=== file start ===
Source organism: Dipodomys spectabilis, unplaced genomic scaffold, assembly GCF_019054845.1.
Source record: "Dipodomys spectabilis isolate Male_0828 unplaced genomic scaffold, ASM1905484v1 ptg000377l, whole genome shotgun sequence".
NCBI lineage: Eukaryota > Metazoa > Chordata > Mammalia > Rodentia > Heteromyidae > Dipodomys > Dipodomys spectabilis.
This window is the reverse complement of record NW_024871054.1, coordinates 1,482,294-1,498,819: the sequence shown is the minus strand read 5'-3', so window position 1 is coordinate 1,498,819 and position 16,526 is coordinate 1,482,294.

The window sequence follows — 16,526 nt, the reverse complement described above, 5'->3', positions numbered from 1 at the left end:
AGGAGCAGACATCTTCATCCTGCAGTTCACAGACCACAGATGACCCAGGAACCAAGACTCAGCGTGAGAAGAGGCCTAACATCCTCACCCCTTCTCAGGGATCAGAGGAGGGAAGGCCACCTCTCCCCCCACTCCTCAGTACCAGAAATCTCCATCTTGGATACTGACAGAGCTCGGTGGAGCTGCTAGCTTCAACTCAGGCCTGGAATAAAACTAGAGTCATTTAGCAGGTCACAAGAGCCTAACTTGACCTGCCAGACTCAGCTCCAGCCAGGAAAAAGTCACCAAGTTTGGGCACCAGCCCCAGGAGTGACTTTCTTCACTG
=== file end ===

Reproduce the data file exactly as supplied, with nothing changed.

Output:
Source organism: Dipodomys spectabilis, unplaced genomic scaffold, assembly GCF_019054845.1.
Source record: "Dipodomys spectabilis isolate Male_0828 unplaced genomic scaffold, ASM1905484v1 ptg000377l, whole genome shotgun sequence".
NCBI lineage: Eukaryota > Metazoa > Chordata > Mammalia > Rodentia > Heteromyidae > Dipodomys > Dipodomys spectabilis.
This window is the reverse complement of record NW_024871054.1, coordinates 1,482,294-1,498,819: the sequence shown is the minus strand read 5'-3', so window position 1 is coordinate 1,498,819 and position 16,526 is coordinate 1,482,294.

The window sequence follows — 16,526 nt, the reverse complement described above, 5'->3', positions numbered from 1 at the left end:
AGGAGCAGACATCTTCATCCTGCAGTTCACAGACCACAGATGACCCAGGAACCAAGACTCAGCGTGAGAAGAGGCCTAACATCCTCACCCCTTCTCAGGGATCAGAGGAGGGAAGGCCACCTCTCCCCCCACTCCTCAGTACCAGAAATCTCCATCTTGGATACTGACAGAGCTCGGTGGAGCTGCTAGCTTCAACTCAGGCCTGGAATAAAACTAGAGTCATTTAGCAGGTCACAAGAGCCTAACTTGACCTGCCAGACTCAGCTCCAGCCAGGAAAAAGTCACCAAGTTTGGGCACCAGCCCCAGGAGTGACTTTCTTCACTG